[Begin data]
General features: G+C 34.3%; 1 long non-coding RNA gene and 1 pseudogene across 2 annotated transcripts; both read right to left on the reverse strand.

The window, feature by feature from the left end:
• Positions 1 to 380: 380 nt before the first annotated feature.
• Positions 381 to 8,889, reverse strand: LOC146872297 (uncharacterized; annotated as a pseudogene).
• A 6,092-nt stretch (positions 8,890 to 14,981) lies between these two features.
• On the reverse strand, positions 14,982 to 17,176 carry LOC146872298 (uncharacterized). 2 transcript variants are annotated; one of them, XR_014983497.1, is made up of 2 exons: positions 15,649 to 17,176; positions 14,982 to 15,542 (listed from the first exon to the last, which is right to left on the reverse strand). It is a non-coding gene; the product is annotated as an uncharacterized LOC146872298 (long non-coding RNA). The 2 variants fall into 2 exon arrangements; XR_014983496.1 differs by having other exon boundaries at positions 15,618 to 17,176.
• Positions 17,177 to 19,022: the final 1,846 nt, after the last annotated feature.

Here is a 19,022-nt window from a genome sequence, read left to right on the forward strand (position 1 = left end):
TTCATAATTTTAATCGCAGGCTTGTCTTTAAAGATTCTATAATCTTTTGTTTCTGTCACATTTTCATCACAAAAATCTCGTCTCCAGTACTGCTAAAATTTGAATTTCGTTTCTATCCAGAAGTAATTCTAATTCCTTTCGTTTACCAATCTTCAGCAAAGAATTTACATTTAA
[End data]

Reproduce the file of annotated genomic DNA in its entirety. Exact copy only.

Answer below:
General features: G+C 34.3%; 1 long non-coding RNA gene and 1 pseudogene across 2 annotated transcripts; both read right to left on the reverse strand.

The window, feature by feature from the left end:
• Positions 1 to 380: 380 nt before the first annotated feature.
• Positions 381 to 8,889, reverse strand: LOC146872297 (uncharacterized; annotated as a pseudogene).
• A 6,092-nt stretch (positions 8,890 to 14,981) lies between these two features.
• On the reverse strand, positions 14,982 to 17,176 carry LOC146872298 (uncharacterized). 2 transcript variants are annotated; one of them, XR_014983497.1, is made up of 2 exons: positions 15,649 to 17,176; positions 14,982 to 15,542 (listed from the first exon to the last, which is right to left on the reverse strand). It is a non-coding gene; the product is annotated as an uncharacterized LOC146872298 (long non-coding RNA). The 2 variants fall into 2 exon arrangements; XR_014983496.1 differs by having other exon boundaries at positions 15,618 to 17,176.
• Positions 17,177 to 19,022: the final 1,846 nt, after the last annotated feature.

Here is a 19,022-nt window from a genome sequence, read left to right on the forward strand (position 1 = left end):
TTCATAATTTTAATCGCAGGCTTGTCTTTAAAGATTCTATAATCTTTTGTTTCTGTCACATTTTCATCACAAAAATCTCGTCTCCAGTACTGCTAAAATTTGAATTTCGTTTCTATCCAGAAGTAATTCTAATTCCTTTCGTTTACCAATCTTCAGCAAAGAATTTACATTTAA